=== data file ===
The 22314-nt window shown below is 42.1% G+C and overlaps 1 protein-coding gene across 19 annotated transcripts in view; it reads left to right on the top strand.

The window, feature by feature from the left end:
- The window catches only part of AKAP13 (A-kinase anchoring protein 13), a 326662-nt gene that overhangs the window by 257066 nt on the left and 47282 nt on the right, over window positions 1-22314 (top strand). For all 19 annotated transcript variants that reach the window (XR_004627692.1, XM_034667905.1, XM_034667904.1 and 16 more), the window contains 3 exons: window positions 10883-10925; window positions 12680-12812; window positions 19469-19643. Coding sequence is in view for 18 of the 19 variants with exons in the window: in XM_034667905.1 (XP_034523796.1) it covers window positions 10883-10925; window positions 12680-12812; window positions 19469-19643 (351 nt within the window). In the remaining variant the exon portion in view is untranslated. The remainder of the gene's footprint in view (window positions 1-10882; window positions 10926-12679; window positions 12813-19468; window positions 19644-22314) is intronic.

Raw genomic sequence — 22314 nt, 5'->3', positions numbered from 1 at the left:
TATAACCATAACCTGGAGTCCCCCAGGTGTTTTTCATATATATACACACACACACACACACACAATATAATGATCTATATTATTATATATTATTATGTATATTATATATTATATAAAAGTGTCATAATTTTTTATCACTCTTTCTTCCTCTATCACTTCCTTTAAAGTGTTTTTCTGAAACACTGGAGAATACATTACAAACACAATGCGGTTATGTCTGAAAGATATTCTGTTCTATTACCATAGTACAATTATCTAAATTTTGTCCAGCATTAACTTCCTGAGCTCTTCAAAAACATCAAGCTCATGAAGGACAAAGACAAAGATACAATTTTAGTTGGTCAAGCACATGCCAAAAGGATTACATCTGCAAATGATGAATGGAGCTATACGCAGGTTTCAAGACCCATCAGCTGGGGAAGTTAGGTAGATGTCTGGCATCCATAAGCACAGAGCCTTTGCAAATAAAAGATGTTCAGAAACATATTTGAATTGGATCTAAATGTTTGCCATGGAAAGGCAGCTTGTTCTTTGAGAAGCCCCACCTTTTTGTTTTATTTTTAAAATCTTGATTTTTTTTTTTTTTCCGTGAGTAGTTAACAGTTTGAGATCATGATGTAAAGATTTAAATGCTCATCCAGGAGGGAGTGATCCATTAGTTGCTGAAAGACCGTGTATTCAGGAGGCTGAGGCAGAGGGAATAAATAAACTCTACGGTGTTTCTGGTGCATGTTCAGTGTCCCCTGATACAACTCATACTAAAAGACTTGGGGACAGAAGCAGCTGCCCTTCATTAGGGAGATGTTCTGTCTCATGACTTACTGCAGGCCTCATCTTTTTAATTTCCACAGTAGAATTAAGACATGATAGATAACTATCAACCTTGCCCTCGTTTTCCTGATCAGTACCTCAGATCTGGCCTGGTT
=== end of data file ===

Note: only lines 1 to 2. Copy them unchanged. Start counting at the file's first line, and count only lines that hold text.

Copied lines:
The 22314-nt window shown below is 42.1% G+C and overlaps 1 protein-coding gene across 19 annotated transcripts in view; it reads left to right on the top strand.

The window, feature by feature from the left end: